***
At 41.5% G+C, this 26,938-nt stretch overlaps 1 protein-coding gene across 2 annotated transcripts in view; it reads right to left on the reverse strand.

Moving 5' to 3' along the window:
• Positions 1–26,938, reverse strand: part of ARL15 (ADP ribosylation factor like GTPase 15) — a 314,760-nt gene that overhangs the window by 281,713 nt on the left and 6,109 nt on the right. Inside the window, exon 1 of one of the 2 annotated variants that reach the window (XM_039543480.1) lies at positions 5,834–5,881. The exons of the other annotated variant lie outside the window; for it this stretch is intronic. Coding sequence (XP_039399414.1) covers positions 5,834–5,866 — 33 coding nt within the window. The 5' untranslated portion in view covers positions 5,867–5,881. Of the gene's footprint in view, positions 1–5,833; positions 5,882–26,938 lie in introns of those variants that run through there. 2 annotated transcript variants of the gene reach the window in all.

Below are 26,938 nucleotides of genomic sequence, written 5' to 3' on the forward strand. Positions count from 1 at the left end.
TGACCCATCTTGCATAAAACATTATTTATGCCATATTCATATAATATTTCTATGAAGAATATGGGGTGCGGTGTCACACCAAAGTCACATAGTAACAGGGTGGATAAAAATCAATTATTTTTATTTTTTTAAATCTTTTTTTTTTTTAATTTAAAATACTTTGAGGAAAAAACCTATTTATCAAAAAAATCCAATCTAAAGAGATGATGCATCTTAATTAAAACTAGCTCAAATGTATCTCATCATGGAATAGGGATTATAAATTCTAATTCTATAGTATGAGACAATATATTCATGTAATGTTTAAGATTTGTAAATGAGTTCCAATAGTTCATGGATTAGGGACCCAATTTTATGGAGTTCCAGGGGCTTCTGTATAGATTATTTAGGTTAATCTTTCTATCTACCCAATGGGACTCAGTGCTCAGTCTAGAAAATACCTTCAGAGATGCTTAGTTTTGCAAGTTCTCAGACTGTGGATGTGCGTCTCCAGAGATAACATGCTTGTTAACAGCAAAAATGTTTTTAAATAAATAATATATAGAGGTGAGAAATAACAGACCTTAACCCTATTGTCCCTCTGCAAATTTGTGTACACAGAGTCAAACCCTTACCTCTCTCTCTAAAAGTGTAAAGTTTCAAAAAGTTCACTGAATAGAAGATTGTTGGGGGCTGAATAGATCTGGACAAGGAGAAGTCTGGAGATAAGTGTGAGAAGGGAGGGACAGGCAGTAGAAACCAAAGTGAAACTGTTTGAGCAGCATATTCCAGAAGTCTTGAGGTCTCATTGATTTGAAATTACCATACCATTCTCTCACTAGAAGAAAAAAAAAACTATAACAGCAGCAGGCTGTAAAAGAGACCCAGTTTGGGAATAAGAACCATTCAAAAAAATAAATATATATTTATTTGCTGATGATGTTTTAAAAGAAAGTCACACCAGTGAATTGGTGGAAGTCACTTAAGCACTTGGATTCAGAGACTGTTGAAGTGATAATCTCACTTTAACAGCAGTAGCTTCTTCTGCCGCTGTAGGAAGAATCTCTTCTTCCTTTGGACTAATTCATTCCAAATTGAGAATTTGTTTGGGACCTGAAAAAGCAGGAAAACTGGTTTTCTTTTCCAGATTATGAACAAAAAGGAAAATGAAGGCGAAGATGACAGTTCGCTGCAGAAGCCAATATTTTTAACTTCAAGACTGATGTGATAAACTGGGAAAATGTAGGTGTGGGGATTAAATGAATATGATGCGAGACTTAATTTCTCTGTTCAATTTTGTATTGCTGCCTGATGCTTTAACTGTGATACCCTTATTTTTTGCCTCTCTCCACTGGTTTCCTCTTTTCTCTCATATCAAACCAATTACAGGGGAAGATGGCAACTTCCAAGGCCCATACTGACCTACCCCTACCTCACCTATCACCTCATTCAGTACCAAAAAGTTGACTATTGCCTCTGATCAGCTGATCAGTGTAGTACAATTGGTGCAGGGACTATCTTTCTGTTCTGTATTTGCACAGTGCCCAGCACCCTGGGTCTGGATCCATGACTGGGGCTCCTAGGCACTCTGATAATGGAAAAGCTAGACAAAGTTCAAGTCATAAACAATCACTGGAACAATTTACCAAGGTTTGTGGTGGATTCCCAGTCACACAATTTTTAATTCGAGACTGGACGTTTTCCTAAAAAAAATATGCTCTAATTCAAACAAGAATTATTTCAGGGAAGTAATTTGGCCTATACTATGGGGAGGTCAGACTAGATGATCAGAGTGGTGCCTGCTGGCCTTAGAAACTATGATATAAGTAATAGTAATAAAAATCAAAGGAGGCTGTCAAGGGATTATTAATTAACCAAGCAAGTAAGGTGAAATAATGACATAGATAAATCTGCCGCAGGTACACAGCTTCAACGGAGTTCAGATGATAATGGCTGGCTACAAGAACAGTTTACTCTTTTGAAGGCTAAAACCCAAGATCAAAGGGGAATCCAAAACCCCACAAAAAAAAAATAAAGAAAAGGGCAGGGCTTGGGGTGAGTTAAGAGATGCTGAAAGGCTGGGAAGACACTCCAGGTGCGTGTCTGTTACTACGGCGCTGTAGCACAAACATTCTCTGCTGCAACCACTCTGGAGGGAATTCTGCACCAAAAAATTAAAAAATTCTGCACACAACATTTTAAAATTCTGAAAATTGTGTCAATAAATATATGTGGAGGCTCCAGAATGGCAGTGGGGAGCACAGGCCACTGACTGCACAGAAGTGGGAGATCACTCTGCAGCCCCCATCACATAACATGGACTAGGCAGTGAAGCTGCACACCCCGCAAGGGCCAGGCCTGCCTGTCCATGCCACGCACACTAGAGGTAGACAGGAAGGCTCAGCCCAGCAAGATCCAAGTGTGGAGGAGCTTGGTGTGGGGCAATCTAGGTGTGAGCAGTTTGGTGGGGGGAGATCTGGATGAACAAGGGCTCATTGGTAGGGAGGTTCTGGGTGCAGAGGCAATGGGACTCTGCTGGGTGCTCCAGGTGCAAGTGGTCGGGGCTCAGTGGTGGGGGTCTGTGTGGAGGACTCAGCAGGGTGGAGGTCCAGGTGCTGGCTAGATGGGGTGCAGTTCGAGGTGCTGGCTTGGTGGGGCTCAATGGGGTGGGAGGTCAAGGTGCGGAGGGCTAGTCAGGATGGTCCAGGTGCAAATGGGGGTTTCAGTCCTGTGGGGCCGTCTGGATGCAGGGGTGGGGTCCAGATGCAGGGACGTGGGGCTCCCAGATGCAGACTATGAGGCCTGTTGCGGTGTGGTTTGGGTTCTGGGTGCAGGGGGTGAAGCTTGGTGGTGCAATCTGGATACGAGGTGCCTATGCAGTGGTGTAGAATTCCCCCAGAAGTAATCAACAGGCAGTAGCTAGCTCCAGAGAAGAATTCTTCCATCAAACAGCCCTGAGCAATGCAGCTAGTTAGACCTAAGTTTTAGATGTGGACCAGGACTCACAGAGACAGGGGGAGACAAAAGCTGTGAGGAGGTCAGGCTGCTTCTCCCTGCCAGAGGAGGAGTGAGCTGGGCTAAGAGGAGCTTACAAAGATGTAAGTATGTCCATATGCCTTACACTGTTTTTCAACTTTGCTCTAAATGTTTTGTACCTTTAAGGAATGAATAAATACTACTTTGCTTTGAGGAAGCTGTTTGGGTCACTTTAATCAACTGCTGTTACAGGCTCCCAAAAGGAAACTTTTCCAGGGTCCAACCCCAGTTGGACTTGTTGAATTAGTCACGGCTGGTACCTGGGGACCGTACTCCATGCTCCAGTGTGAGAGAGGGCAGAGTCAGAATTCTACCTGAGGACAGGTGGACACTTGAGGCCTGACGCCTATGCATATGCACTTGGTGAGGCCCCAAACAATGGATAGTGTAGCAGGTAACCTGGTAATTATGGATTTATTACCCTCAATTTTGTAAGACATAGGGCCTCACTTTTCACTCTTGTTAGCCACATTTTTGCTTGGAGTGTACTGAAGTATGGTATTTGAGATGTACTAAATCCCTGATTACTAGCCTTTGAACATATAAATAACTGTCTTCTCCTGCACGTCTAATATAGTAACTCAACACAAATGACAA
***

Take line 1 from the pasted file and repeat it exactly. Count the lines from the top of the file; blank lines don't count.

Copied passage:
At 41.5% G+C, this 26,938-nt stretch overlaps 1 protein-coding gene across 2 annotated transcripts in view; it reads right to left on the reverse strand.